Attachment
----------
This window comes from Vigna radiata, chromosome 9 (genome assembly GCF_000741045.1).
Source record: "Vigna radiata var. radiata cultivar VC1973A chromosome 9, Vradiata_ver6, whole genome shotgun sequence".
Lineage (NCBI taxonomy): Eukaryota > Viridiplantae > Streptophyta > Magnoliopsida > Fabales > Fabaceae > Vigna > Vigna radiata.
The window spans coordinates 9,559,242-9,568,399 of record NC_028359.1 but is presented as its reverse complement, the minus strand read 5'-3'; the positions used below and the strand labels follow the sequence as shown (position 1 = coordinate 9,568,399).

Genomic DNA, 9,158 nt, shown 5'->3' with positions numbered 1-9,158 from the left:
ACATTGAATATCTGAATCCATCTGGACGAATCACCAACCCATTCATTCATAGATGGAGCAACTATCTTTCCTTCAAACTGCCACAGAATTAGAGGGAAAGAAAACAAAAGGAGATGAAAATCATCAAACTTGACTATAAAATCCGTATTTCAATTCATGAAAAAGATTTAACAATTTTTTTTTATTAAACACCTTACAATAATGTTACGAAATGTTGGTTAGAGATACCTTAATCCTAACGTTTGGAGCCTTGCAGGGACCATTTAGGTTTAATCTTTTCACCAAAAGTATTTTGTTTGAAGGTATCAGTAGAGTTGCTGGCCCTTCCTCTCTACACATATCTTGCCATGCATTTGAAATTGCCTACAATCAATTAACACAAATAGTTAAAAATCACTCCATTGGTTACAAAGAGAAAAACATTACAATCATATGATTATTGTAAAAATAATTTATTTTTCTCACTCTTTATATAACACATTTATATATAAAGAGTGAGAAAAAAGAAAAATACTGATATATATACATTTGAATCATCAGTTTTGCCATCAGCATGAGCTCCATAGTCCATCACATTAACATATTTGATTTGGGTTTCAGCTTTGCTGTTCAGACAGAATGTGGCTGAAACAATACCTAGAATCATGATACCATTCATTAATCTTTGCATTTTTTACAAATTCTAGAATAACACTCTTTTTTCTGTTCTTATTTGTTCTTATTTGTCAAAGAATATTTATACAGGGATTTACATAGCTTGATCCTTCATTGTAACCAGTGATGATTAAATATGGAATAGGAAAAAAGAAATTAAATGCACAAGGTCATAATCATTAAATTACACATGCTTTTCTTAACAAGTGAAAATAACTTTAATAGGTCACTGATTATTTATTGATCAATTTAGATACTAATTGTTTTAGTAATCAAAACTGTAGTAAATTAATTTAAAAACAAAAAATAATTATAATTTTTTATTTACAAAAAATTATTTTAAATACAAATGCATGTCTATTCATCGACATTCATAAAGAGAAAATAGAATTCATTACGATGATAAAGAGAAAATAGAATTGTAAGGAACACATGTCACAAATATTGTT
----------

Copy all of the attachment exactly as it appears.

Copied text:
This window comes from Vigna radiata, chromosome 9 (genome assembly GCF_000741045.1).
Source record: "Vigna radiata var. radiata cultivar VC1973A chromosome 9, Vradiata_ver6, whole genome shotgun sequence".
Lineage (NCBI taxonomy): Eukaryota > Viridiplantae > Streptophyta > Magnoliopsida > Fabales > Fabaceae > Vigna > Vigna radiata.
The window spans coordinates 9,559,242-9,568,399 of record NC_028359.1 but is presented as its reverse complement, the minus strand read 5'-3'; the positions used below and the strand labels follow the sequence as shown (position 1 = coordinate 9,568,399).

Genomic DNA, 9,158 nt, shown 5'->3' with positions numbered 1-9,158 from the left:
ACATTGAATATCTGAATCCATCTGGACGAATCACCAACCCATTCATTCATAGATGGAGCAACTATCTTTCCTTCAAACTGCCACAGAATTAGAGGGAAAGAAAACAAAAGGAGATGAAAATCATCAAACTTGACTATAAAATCCGTATTTCAATTCATGAAAAAGATTTAACAATTTTTTTTTATTAAACACCTTACAATAATGTTACGAAATGTTGGTTAGAGATACCTTAATCCTAACGTTTGGAGCCTTGCAGGGACCATTTAGGTTTAATCTTTTCACCAAAAGTATTTTGTTTGAAGGTATCAGTAGAGTTGCTGGCCCTTCCTCTCTACACATATCTTGCCATGCATTTGAAATTGCCTACAATCAATTAACACAAATAGTTAAAAATCACTCCATTGGTTACAAAGAGAAAAACATTACAATCATATGATTATTGTAAAAATAATTTATTTTTCTCACTCTTTATATAACACATTTATATATAAAGAGTGAGAAAAAAGAAAAATACTGATATATATACATTTGAATCATCAGTTTTGCCATCAGCATGAGCTCCATAGTCCATCACATTAACATATTTGATTTGGGTTTCAGCTTTGCTGTTCAGACAGAATGTGGCTGAAACAATACCTAGAATCATGATACCATTCATTAATCTTTGCATTTTTTACAAATTCTAGAATAACACTCTTTTTTCTGTTCTTATTTGTTCTTATTTGTCAAAGAATATTTATACAGGGATTTACATAGCTTGATCCTTCATTGTAACCAGTGATGATTAAATATGGAATAGGAAAAAAGAAATTAAATGCACAAGGTCATAATCATTAAATTACACATGCTTTTCTTAACAAGTGAAAATAACTTTAATAGGTCACTGATTATTTATTGATCAATTTAGATACTAATTGTTTTAGTAATCAAAACTGTAGTAAATTAATTTAAAAACAAAAAATAATTATAATTTTTTATTTACAAAAAATTATTTTAAATACAAATGCATGTCTATTCATCGACATTCATAAAGAGAAAATAGAATTCATTACGATGATAAAGAGAAAATAGAATTGTAAGGAACACATGTCACAAATATTGTT